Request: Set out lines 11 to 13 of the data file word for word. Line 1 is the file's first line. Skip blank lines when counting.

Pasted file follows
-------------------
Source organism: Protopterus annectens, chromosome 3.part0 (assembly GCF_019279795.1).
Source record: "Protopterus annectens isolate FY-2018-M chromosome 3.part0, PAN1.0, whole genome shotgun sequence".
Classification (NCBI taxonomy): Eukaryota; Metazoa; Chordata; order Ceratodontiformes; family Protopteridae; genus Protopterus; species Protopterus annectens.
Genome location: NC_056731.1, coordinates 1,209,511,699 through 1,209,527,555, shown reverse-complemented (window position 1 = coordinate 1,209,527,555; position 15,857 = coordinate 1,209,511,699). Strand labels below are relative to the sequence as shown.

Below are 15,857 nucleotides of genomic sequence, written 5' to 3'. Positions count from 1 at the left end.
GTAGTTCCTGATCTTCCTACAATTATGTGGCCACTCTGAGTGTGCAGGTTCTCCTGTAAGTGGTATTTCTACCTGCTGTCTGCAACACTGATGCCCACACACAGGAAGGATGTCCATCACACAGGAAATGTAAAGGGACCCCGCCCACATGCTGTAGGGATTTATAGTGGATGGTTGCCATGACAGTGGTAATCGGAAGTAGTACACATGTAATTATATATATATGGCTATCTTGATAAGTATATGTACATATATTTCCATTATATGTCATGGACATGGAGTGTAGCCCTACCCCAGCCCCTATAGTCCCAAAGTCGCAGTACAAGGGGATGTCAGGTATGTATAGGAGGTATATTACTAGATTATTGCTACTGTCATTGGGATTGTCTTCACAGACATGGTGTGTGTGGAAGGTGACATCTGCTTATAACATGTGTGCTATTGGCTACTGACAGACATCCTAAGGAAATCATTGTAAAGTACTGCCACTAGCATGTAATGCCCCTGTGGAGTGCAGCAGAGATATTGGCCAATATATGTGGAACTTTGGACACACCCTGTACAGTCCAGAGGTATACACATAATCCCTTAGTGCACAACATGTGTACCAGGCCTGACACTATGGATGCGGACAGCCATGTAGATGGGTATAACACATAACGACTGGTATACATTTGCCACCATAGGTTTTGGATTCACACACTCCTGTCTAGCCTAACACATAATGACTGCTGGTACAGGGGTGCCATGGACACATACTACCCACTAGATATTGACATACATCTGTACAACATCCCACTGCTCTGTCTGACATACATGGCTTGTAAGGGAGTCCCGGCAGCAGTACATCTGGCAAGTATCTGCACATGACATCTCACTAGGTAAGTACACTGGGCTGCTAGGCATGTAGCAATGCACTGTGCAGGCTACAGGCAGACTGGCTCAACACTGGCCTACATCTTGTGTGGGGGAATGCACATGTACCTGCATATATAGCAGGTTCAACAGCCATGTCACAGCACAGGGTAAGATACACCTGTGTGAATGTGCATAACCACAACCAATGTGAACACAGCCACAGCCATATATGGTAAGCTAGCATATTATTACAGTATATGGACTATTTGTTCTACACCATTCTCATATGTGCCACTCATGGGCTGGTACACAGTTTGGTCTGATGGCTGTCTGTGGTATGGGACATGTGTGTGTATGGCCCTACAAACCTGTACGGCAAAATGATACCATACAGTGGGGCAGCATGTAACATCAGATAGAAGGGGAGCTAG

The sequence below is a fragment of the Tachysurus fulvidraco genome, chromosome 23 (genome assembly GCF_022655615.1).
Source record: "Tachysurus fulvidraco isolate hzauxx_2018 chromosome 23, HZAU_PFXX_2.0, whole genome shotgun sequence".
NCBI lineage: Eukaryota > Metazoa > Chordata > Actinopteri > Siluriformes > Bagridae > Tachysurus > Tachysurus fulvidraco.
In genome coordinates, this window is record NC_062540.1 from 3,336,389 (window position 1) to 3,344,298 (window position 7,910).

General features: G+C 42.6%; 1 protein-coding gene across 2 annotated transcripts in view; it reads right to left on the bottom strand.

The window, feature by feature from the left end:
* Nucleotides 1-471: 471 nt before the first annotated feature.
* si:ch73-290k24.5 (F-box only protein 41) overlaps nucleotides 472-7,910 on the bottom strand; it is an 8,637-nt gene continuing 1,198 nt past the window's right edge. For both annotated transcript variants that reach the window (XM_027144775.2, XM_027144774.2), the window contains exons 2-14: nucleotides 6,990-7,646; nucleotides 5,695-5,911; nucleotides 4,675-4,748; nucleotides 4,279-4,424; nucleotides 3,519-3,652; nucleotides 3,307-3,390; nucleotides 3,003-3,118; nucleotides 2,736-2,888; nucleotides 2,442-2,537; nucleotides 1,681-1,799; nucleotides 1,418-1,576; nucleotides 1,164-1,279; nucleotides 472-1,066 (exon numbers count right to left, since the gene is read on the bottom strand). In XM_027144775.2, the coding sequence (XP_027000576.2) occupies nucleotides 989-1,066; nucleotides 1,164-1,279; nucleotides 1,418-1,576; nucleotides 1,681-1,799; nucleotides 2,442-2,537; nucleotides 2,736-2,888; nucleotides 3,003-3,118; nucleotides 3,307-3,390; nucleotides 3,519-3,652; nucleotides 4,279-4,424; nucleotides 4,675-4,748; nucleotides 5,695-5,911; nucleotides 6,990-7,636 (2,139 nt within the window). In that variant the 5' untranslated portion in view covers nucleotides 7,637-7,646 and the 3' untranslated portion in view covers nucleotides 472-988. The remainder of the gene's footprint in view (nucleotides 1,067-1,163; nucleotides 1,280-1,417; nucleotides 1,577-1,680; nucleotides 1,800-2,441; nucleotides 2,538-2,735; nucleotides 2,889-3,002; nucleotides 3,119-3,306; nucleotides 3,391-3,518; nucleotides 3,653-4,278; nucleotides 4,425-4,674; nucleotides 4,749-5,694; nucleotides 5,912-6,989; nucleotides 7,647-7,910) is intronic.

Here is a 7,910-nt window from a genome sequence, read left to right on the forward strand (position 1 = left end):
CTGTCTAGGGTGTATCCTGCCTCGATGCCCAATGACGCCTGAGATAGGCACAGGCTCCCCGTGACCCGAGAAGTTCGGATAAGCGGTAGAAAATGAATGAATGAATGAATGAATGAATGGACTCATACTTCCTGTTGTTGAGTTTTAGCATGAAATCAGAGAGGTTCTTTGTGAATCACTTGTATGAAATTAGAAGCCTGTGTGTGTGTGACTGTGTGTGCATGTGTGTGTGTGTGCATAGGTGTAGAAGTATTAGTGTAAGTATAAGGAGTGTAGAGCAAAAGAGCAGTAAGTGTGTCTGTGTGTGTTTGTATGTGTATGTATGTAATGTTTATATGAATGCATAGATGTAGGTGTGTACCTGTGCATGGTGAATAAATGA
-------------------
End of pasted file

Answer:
General features: G+C 42.6%; 1 protein-coding gene across 2 annotated transcripts in view; it reads right to left on the bottom strand.

The window, feature by feature from the left end:
* Nucleotides 1-471: 471 nt before the first annotated feature.